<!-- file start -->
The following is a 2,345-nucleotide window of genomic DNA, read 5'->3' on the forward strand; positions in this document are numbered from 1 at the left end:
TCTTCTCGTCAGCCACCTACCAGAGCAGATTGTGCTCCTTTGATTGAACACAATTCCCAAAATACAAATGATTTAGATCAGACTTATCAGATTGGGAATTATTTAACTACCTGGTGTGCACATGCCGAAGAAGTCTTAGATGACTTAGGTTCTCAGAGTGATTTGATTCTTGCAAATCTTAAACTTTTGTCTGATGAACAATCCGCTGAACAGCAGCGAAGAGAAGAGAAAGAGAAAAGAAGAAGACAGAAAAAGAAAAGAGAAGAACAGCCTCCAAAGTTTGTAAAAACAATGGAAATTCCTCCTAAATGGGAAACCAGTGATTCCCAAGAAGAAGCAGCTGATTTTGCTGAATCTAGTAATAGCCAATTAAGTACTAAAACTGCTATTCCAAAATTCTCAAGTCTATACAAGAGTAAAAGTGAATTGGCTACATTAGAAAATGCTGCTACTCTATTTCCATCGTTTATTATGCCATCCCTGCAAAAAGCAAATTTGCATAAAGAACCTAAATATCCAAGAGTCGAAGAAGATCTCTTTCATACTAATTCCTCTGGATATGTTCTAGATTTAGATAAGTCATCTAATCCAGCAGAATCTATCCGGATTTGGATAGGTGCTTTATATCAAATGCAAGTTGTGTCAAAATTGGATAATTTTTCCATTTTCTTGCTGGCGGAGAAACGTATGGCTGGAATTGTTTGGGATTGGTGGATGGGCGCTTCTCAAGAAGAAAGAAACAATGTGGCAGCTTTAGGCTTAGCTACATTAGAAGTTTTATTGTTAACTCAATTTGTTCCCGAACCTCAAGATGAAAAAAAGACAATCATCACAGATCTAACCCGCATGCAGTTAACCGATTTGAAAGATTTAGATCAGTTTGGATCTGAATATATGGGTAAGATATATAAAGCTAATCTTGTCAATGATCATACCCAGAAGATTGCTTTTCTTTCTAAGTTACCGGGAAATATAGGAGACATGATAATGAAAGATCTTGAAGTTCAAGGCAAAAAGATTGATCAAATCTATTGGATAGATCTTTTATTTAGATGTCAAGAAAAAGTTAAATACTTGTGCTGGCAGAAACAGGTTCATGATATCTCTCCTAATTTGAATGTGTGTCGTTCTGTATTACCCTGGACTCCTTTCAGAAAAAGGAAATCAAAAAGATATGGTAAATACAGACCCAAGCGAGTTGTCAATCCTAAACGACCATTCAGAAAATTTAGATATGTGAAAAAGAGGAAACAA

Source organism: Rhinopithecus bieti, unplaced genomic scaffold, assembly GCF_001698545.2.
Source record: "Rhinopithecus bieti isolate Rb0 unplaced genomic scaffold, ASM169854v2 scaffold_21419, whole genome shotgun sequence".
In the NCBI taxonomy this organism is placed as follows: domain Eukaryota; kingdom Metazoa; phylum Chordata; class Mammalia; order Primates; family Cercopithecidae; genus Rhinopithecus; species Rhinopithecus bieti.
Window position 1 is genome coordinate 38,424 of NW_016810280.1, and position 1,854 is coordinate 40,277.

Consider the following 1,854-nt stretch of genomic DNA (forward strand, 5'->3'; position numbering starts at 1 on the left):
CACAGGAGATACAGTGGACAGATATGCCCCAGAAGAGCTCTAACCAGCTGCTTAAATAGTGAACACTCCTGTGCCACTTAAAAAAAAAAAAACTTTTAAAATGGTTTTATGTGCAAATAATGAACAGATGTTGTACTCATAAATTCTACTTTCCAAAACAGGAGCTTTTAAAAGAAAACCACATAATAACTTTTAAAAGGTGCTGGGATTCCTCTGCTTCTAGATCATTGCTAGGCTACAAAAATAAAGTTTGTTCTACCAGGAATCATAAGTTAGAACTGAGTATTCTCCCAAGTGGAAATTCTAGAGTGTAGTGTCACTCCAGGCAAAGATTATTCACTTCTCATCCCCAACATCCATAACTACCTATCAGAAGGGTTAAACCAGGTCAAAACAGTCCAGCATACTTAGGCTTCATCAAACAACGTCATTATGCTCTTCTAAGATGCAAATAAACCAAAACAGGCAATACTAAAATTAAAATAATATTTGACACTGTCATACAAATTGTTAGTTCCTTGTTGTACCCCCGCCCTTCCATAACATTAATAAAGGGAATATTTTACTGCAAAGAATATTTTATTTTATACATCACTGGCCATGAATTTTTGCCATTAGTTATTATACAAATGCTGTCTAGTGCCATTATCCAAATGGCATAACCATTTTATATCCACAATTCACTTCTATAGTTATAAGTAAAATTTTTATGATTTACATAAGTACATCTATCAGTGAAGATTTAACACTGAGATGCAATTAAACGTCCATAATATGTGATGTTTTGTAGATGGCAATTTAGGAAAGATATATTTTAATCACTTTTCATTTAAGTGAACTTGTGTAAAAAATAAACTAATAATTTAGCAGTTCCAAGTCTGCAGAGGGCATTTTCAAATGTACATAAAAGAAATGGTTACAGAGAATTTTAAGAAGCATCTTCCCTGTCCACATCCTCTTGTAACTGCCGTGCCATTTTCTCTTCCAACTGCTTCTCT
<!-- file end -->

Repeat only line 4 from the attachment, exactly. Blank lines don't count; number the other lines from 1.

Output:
Source record: "Rhinopithecus bieti isolate Rb0 unplaced genomic scaffold, ASM169854v2 scaffold_21419, whole genome shotgun sequence".